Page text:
WASHINGTON — It’s finally happened. Senate and House leaders have reached an agreement on long-delayed legislation that would authorize major port and inland waterway projects, speed up port deepening work and reform the Harbor Maintenance Trust Fund. In other words, Congress is addressing some of shippers and transportation provider’s major concerns, including a lack of equity for donor ports and the diversion of Harbor Maintenance Tax dollars from ports.
The House will vote on the final version of the Water Resources Reform Development Act on May 20, with the Senate taking up its own vote later that week. Both chambers are expected to pass the bill, potentially sending it to President Barack Obama by the end of the month. Although the Obama administration has raised some concerns with the Senate and House bills — namely the streamlining of environmental reviews and the extent of HMTF reform — it’s unlikely the president won’t sign the final bill into law.
In the meantime, here’s a rundown on what WRRDA will do for the port and inland waterway industry — and what Congress still needs to tackle, hopefully in two years, not another seven.
Q. How would WRDA help ports complete their dredging projects faster so they can handle larger ships able to pass through expanded Panama Canal in 2016 sooner?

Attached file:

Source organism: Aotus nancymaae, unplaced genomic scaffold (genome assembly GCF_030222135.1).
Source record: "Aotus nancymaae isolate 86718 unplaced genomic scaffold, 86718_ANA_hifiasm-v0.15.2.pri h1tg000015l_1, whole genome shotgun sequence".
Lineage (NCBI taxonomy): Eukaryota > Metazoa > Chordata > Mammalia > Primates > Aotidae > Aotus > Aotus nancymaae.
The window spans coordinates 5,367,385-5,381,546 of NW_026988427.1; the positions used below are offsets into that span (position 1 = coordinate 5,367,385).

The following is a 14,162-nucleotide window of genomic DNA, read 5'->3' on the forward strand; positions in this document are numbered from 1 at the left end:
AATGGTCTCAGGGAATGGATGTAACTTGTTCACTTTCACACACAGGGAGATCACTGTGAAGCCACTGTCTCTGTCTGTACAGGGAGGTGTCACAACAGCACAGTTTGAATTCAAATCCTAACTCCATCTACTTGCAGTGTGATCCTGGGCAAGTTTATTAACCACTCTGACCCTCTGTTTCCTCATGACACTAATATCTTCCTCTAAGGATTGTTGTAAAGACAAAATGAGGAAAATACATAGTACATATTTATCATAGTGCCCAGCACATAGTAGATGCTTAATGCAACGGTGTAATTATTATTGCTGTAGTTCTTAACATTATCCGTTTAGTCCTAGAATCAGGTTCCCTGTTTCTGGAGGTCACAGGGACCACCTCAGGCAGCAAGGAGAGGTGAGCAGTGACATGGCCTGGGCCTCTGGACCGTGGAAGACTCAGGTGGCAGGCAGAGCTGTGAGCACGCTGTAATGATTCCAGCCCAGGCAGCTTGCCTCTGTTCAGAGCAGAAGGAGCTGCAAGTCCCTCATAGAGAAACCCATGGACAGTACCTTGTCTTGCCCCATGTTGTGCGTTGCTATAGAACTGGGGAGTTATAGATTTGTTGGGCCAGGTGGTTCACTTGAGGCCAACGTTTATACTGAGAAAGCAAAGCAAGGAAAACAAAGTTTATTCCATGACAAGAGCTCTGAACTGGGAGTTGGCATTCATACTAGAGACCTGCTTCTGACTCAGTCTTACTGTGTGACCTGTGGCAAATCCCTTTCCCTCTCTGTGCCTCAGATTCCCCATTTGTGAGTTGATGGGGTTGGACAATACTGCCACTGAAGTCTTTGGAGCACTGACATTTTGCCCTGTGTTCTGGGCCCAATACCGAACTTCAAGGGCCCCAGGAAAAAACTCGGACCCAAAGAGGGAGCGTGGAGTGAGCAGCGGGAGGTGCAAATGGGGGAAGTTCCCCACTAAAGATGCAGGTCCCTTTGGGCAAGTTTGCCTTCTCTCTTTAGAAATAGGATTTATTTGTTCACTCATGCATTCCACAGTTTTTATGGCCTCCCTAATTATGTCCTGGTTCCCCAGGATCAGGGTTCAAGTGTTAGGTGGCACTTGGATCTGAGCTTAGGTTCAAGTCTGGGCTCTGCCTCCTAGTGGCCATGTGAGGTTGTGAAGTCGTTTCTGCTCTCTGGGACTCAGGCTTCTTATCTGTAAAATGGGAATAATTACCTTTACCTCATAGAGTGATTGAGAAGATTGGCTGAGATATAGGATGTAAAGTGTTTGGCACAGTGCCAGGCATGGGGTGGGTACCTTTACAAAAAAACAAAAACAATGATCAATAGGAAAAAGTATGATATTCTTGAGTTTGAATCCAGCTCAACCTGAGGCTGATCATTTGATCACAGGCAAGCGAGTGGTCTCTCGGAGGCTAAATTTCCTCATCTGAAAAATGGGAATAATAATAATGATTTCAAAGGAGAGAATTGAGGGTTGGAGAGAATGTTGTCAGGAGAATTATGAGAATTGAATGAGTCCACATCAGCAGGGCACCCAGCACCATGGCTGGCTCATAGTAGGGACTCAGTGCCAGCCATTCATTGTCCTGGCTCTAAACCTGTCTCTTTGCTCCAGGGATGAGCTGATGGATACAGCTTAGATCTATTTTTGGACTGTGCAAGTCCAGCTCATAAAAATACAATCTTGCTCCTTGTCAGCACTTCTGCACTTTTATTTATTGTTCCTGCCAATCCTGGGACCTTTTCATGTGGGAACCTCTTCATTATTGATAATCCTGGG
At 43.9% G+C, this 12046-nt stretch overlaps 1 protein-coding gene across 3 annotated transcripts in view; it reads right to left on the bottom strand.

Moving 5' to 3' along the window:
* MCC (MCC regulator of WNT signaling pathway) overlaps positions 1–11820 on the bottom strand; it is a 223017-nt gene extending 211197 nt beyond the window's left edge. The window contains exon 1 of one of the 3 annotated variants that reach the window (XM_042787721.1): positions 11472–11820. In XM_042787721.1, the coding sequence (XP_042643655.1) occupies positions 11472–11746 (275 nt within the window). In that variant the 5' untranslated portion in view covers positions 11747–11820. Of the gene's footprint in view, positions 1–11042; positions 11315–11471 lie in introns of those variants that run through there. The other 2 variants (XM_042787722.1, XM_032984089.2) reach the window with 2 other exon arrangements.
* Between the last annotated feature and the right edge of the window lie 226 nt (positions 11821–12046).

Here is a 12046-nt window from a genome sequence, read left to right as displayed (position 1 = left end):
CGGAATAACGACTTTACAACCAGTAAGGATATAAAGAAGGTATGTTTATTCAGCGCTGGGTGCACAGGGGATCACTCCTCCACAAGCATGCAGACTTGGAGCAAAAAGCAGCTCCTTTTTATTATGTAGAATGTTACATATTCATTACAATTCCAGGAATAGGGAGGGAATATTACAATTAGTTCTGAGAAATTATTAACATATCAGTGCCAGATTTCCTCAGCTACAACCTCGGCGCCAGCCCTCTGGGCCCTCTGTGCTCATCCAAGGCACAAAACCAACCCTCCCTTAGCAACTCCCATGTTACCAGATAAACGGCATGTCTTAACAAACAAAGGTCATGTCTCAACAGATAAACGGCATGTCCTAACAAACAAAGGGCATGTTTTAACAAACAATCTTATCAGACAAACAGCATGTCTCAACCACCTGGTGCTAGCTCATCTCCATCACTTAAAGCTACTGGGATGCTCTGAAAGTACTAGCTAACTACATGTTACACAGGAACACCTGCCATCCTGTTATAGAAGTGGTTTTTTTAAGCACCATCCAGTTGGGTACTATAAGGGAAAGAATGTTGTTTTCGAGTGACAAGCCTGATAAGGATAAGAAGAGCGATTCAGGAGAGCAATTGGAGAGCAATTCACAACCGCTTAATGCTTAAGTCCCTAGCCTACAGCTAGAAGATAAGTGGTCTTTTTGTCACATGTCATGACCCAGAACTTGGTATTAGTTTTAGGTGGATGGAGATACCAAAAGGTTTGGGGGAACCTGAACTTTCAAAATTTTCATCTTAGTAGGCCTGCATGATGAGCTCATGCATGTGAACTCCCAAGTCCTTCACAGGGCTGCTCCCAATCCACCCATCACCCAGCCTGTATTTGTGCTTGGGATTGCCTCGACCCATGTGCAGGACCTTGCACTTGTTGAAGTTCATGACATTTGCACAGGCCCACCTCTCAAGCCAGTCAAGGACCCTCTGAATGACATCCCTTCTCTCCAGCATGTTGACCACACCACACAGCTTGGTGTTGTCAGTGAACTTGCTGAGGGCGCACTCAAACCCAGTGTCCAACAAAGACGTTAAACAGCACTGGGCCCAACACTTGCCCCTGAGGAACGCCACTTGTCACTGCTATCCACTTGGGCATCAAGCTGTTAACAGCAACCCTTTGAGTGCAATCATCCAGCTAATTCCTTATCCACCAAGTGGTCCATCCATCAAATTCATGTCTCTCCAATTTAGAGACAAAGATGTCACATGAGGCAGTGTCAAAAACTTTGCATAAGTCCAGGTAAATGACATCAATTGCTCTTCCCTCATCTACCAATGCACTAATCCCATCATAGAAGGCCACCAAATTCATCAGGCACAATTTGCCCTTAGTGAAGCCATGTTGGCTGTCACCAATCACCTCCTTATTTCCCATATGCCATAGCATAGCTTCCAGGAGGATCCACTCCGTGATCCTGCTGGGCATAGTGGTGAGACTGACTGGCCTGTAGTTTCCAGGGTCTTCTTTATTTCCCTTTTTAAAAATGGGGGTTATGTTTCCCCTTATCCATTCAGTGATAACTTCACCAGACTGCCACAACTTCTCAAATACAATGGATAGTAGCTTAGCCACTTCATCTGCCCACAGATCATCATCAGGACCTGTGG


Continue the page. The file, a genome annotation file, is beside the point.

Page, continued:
A. A couple of ways. Most notably, ports will be able to begin dredging work and other major navigational construction once the U.S. Army Corps of Engineers gives them the OK via a chief’s report. Currently, ports have to wait for congressional authorization before they can begin major projects, leaving work stalled until legislators pass another water resources development bill. Under the new WRRDA bill, there is no guarantee that ports will get reimbursed by Congress for the construction through the next bill.
WRRDA would also help the corps complete reviews of work faster by setting hard deadlines for time and costs of its studies. The bill also would consolidate duplicative and unnecessary corps studies. Importantly, the bill would streamline the environmental reviews of projects so they could be undertaken concurrently with other reviews.
Q. How would WRRDA ensure that U.S. ports get back all the HMT revenue — the 0.125 percent levy on the value of imported cargo — they send to Washington?
A. The bill would require Uncle Sam to send all collected HMT revenue to the ports by fiscal 2025. Currently, about half of the $1.8 billion in HMT dollars goes back to the ports, with the rest being used to plug holes in the general fund. Unfortunately, the more than $7 billion surplus, or money used to fill those general budget holes, will keep plugging those gaps in federal coffers.